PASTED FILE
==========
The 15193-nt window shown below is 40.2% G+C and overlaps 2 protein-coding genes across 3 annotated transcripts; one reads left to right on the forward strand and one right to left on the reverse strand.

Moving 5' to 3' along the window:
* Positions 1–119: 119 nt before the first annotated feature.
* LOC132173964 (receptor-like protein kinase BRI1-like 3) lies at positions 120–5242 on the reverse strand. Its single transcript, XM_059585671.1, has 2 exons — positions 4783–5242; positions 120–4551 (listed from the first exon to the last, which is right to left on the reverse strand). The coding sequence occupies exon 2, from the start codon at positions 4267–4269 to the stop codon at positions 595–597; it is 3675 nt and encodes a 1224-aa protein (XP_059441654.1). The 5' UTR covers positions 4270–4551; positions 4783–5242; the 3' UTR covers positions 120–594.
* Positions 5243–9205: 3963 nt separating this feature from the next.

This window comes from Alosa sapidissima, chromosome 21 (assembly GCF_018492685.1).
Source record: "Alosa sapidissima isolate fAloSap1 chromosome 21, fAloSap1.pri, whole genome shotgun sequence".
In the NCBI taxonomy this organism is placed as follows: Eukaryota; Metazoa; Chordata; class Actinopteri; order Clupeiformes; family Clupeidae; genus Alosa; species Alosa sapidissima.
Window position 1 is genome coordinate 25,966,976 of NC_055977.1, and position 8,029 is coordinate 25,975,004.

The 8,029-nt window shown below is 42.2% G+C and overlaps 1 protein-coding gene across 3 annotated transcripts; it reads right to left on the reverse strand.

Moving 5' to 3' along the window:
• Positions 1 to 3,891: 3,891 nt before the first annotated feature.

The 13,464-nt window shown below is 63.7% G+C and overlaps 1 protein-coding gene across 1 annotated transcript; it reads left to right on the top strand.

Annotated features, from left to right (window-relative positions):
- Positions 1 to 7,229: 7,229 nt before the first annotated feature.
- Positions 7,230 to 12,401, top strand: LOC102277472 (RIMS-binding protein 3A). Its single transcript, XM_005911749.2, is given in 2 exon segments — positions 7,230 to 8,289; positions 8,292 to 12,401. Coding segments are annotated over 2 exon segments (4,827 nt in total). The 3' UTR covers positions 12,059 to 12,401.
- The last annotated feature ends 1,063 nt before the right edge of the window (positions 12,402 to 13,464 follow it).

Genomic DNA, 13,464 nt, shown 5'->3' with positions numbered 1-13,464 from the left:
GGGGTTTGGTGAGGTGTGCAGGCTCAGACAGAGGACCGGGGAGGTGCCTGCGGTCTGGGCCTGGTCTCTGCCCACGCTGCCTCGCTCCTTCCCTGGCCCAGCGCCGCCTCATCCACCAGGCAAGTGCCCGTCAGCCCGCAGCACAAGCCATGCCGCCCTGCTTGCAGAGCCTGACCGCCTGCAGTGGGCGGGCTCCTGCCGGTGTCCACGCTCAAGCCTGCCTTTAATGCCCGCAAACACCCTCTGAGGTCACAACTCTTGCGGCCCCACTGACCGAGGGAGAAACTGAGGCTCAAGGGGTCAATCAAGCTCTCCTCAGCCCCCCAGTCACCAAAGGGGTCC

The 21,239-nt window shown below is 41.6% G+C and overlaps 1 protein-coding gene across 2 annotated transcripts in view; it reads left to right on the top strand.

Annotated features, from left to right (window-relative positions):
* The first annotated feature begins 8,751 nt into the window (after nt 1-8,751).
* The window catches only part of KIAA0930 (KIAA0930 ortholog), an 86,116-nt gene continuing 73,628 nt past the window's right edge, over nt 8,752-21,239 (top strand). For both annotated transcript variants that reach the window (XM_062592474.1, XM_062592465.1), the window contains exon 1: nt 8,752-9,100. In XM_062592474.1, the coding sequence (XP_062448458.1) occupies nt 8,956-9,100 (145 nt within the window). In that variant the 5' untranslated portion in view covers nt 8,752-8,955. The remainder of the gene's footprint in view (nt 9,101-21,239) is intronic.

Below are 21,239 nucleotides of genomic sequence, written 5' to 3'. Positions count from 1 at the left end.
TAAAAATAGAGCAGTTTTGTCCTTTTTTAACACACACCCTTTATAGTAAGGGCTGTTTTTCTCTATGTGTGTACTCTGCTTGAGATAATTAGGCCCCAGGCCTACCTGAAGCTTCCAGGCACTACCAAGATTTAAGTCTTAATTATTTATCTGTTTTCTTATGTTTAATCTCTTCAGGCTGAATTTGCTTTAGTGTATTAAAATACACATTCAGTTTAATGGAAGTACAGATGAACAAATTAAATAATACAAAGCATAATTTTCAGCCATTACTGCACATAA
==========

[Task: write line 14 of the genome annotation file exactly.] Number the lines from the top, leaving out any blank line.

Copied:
Annotated features, from left to right (window-relative positions):